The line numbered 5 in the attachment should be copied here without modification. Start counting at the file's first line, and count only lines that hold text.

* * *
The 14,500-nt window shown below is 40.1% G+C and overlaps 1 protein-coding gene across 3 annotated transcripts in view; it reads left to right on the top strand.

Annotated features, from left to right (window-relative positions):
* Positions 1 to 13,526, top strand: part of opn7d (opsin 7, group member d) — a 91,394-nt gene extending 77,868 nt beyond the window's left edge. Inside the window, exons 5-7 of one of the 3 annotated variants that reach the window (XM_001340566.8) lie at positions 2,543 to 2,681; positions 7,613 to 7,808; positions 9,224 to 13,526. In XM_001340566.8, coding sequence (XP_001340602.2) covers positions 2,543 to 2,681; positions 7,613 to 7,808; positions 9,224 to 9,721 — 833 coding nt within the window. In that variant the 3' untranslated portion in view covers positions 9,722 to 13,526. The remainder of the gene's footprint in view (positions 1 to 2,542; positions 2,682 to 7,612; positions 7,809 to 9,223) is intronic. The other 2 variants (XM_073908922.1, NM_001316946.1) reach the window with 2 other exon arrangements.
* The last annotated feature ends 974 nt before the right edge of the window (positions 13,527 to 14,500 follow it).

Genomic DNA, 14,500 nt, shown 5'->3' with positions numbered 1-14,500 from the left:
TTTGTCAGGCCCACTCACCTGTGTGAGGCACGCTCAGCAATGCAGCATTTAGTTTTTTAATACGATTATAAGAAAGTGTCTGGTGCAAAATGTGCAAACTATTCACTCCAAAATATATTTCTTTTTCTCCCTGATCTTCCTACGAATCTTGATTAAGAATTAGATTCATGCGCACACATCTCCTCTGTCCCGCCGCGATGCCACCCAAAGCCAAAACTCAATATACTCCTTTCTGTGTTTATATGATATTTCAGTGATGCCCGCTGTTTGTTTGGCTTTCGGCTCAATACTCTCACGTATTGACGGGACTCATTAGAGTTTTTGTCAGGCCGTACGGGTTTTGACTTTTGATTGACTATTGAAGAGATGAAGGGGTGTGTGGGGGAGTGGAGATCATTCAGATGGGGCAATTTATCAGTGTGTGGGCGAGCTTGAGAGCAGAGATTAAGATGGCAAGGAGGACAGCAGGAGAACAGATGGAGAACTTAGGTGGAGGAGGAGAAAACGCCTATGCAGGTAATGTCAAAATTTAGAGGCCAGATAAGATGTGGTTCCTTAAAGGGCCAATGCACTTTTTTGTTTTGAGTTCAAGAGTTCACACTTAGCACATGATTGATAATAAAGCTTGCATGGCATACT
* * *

Genomic DNA, 14,500 nt, shown 5'->3' with positions numbered 1-14,500 from the left: